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Nobel Prize Winner Prof. Eric Betzig, and Na Ji from Howard Hughes Medical Institute Visited IBP and Delivered BEI Shizhang Lecture

Author: Update time: 2016-03-21

Invited by the Prof. XU Tao, the Director General of the Institute of Biophysics, CAS, Prof. Eric Betzig and Na Ji from Janelia Research Campus, Howard Hughes Medical Institute visited the Institute of Biophysics (IBP) CAS, on March 15, 2016. Prof. Eric Betzig delivered the BEI Shizhang Lecture entitled Imaging Life at High Spatiotemporal Resolution, and Na Ji’s BEI Shizhang Lecture was entitled Wavefront Shaping for in vivo Brain Imaging. The lectures were hosted by Prof. Tao Xu. The PIs, research staff and students were so enthusiastic that the room was fully occupied.

Eric Betzig has been working in the field of developing fluorescence microscopy for a long time.  He invented the photoactivated localization microscopy, which was recognized as a milestone of super-resolution microscopy development. Because of this contribution, he was awarded the 2014 Nobel Prize in Chemistry for "the development of super-resolved fluorescence microscopy". Nowadays, Betzig’s Lab develops novel optical imaging tools in an effort to open new windows into molecular, cellular, and neurobiology. In the lecture he pointed out that to gain a better understanding of how inanimate molecules assemble to create animate life, it is necessary to image the dynamics of living organisms noninvasively at high resolution in both space and time. However, there are inevitable tradeoffs of spatial resolution, speed, non-invasiveness, and imaging depth. He emphasized the recent development of super-resolution structured illumination microscopy, which they applied to study endocytic and cytoskeletal dynamics at the plasma membrane. This work was mainly accomplished by Dr. LI Dong when he was a postdoc in Betizg’s Lab, collaborated with Professor XU Pingyong in Institute of Biophysics. Then Eric Betzig introduced lattice light sheet microscopy, by which they imaged the rapid three-dimensional dynamics of single molecules in cells and embryos, as well as adaptive optics, which recovered the diffraction-limited optical resolution of two-photon microscopy in the highly aberrated brains tissues of zebrafish and mice.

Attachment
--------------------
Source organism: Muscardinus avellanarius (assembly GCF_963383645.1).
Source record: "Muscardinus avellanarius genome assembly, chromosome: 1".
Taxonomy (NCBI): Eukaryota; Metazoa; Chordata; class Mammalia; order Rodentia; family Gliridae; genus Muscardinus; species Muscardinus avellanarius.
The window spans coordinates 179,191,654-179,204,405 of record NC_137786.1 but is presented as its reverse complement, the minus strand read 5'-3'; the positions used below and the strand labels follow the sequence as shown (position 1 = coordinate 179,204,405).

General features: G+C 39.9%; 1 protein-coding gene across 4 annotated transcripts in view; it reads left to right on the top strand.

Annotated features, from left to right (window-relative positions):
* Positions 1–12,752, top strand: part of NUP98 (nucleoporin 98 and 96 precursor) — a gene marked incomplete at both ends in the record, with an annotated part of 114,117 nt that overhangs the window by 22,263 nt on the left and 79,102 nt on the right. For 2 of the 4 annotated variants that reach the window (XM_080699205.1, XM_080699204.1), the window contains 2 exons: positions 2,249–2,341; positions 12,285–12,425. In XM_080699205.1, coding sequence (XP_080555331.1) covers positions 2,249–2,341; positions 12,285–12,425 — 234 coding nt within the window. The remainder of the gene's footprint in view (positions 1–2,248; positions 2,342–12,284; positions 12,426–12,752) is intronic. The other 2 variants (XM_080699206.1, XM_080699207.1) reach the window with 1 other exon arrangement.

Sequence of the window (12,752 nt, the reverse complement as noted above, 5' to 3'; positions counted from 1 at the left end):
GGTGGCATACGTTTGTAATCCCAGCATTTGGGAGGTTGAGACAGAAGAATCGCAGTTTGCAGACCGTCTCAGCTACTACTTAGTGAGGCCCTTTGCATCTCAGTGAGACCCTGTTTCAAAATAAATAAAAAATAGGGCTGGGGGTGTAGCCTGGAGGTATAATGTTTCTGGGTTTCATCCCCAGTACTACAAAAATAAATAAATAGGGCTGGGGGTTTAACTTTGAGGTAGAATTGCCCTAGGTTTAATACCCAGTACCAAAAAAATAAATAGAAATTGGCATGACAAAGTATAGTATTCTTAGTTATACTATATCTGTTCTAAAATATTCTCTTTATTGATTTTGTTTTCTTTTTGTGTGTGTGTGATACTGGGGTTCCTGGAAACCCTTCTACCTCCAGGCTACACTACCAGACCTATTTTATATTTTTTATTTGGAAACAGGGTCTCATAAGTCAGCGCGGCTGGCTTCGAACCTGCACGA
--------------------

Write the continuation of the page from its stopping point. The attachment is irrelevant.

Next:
Na Ji is a Group Leader of the Janelia Research Campus of Howard Hughes Medical Institute. Ji’s Lab focused on developing optical methods for in vivo imaging, and structural and functional studies of neural circuits. In the lecture, she said, aberrations and scattering in optical imaging lower the quality of imaging. Applying wavefront shaping to brain imaging was beneficial. She discussed how wavefront shaping techniques could achieve sharper, deeper, and faster imaging of the mouse brain in vivo. After that, she also introduced the recent advances on endomicroscopic techniques that allowed them to image deeply buried nuclei that were beyond the limit of image depth imposed by scattering in the brain.

After the reports, Eric Betzig and Na Ji answered the questions from the students in details and patiently, and had deep discussions with Prof. XU Tao, LI Dong and other researchers of the Institute of Biophysics.

The reports were ended with the warm applause from all the audience. Their courage of exploring unknown field and the spirit of fully dedication to academic research impressed and encouraged all the students, and they benefited a lot from the lectures. The visit of Eric Betzig and Na Ji brought new academic thought and opportunities for further cooperation, and propel the development of related research in the Institute of Biophysics, CAS.


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